Every year, we’d sit in a room and set goals as a faculty.
“We’re going to get 90% of our students to the “Meets Standard” level!
“We’re going to get 20% more 4s in writing!”
“We’re going to have 94% of our kids reading on level by the end of the year!”
Everybody went back to class and did the same thing they did the year before.
Some tried out new teaching strategies, some did independent research, some used different instructional materials, and figured out a new approach, and some hit the xerox button and duplicated the last ten years of their careers.
Nothing really changed because teacher resolutions don’t work. What educators need is a strategy to help them reach their goals.
Goals without plans are really just wishes!
We talk a lot about what happens if we don’t meet our goals, because it’s commonly understood that we often don’t meet our goals.
We say we’d like to accomplish something, and then if we get even anywhere near the ballpark, we can pat ourselves on the back and say we gave it the old college try.
But that’s not how education changes.
Resolutions don’t work. Do this instead.
If you’re a coach, and you’re ready to make a change, here’s how you do it in three (ok, maybe four) easy steps (and it doesn’t involve a resolution).
1. Make a decision.
2. Make a plan.
3. Do it.
You use these three steps to help yourself make a change happen, and you can also use them to facilitate a grade level or a vertical team in making a change happen.
Here are the details.
1. Make a decision.
Decisions are actions. They’re things like, “I’m going to meet with two guided reading groups every single day.” This might be in the same vein as the goal of “95% of my students will reach grade level by the end of the year,” but it’s an action.
Actions either happen or they don’t, and you can check in on an action. Every day and every week are opportunities to see whether the action happened or not.
2. Make a plan.
So there are obviously reasons why teachers aren’t currently taking that action. Maybe classroom management is getting in the way. Maybe there’s too much whole-group instruction. Maybe teachers aren’t prepared with lessons every day. Maybe they don’t know enough about the strategy or method to implement it.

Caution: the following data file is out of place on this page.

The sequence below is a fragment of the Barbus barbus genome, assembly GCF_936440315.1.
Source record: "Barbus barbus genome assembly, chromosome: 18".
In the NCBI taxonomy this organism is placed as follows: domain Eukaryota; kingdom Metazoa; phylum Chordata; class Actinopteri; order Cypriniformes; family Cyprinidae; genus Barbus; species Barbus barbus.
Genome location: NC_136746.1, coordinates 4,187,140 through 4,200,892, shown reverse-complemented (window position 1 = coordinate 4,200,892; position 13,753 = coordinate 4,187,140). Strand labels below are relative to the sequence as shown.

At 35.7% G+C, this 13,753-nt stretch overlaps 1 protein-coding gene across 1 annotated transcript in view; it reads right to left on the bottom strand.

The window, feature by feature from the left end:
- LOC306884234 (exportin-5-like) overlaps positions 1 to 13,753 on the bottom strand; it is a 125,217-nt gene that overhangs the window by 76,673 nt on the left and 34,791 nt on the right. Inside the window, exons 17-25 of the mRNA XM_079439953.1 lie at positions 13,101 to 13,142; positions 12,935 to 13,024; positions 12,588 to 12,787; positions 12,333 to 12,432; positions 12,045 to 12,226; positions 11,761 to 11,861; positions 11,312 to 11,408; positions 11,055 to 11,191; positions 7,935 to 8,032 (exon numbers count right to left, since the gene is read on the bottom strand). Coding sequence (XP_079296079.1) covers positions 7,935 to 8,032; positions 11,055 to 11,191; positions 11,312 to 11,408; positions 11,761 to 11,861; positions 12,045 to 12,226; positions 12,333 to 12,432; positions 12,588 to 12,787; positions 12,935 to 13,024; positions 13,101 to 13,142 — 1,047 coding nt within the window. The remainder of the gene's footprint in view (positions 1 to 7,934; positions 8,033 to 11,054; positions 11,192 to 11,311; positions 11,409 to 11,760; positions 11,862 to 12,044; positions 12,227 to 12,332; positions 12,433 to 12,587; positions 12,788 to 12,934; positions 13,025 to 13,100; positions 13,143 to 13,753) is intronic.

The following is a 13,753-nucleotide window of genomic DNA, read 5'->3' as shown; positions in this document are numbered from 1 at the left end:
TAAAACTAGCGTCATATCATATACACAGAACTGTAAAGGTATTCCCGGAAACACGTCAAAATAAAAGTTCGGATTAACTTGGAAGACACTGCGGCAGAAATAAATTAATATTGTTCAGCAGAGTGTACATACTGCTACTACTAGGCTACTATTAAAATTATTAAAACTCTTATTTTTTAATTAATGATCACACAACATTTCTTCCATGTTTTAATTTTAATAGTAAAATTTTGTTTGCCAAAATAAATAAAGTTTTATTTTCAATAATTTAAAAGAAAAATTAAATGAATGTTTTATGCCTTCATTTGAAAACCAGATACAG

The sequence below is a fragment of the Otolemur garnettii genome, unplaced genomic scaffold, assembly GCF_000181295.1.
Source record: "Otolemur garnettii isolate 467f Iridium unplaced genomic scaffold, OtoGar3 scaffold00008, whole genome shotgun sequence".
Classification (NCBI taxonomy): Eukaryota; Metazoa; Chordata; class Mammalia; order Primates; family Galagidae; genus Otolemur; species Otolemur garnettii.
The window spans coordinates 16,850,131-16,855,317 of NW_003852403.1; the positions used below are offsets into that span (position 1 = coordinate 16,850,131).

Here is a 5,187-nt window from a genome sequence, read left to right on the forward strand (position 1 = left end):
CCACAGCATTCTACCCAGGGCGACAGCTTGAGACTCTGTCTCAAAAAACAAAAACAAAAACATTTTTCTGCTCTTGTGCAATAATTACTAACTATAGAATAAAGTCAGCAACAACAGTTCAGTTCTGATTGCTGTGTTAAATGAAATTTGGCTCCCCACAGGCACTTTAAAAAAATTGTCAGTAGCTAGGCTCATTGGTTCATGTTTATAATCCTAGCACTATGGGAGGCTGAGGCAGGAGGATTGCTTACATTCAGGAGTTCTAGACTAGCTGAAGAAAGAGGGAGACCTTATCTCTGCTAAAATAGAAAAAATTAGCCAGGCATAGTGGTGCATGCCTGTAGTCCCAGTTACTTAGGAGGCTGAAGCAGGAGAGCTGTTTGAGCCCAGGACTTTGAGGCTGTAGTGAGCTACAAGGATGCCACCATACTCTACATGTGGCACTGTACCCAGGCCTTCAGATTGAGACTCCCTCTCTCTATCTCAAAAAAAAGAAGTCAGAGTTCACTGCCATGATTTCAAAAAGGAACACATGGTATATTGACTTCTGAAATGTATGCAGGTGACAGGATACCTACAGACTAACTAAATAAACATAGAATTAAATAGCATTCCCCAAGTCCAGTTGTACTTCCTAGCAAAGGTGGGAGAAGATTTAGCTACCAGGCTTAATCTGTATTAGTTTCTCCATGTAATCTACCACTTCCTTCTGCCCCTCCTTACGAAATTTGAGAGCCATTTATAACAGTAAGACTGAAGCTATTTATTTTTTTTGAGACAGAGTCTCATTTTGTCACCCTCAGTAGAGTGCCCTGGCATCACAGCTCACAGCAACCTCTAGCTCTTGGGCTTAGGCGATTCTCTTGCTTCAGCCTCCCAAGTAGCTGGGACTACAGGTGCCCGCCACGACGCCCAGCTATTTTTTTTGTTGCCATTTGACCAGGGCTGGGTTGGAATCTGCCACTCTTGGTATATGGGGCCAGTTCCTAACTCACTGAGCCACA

If teachers think that wanting to have two guided reading groups a day is enough, they’re setting themselves up for failure. Instead, figure out what needs to change in order for that to happen. Do you need to create a schedule together? That’s part of the plan. Do you need to reteach management strategies? That’s part of the plan. Do you need to model a lesson with their kids? That’s part of the plan. Figure out when things happen and what will happen. Dates are important because that’s how you get action.
3. Do it.
This one is easier said than done, but once you have a plan, you’re ready to carry it out.
For coaches, I’m going to add another little step that’s really really really important.
4. Check in.
Take a copy of your plan and check in with teachers. Are they doing what they said they would? If not, what can you do to support them in the plan that they created?
To help you get started, I’ve included a handy dandy planning freebie below! It includes some great tip for coaches to help you facilitate something better than setting goals with teachers! It’ll give you a place to start when you’re communicating with teachers (or even yourself) about how things will be different in the new year.
Because wishing things would change doesn’t change a thing.
If you’re a coach who’s facilitating teachers in setting goals and making plans, I’ve got the perfect guide for you. And it’s FREE! You can sign up to get it in your inbox below.
It’s got tips for coaches and a step-by-step guide to getting teachers to create a plan (and to carry out the plan, too). Check it out!
I love all of your ideas and I follow you regularly. I completely agree with your "call" to action. Here is my very serious, very LARGE, very frustrating question that I am struggling with going into the new year. What can you do when you want to set goals, you want to take action and make plans to achieve those goals (and you have MANY struggling students….more than 75% of your Grade 1 and 2 population), BUT you cannot get admin to see there are too many unnecessary interruptions to the teaching day, that consistency is not there, that "other" activities should not take the place of academic learning time when so many students are struggling readers and learners? An example: our of 21 possible "teaching" days in November, 10 of them were in some way interrupted with "non-teaching" interruptions such as assemblies, meetings, mandatory workshops, etc. How would you approach that with admin? Or would you leave it alone and work within the confines of what you have? Thanks for any advice you can offer!
I will try something new in this year. I have set my goal.
I'm so sorry I'm barely responding to this! It sort of got lost in my email notifications! The situation you're describing is very challenging. I understand how hard it is to help your teachers prioritize instructional time when the administration isn't on board with it. Could you possibly find an article that shares the importance of quality instructional time? You might also talk to another school in your area and ask them what they're doing. If they're prioritizing instructional time, that might be something you can take back to your administrator to share what other schools are doing. If that doesn't work, you probably will have to work with teachers to figure out how to prioritize the essentials in the time that they have. :/
I would love to hear how your year is going and offer any help I can! You can email me at firstname.lastname@example.org!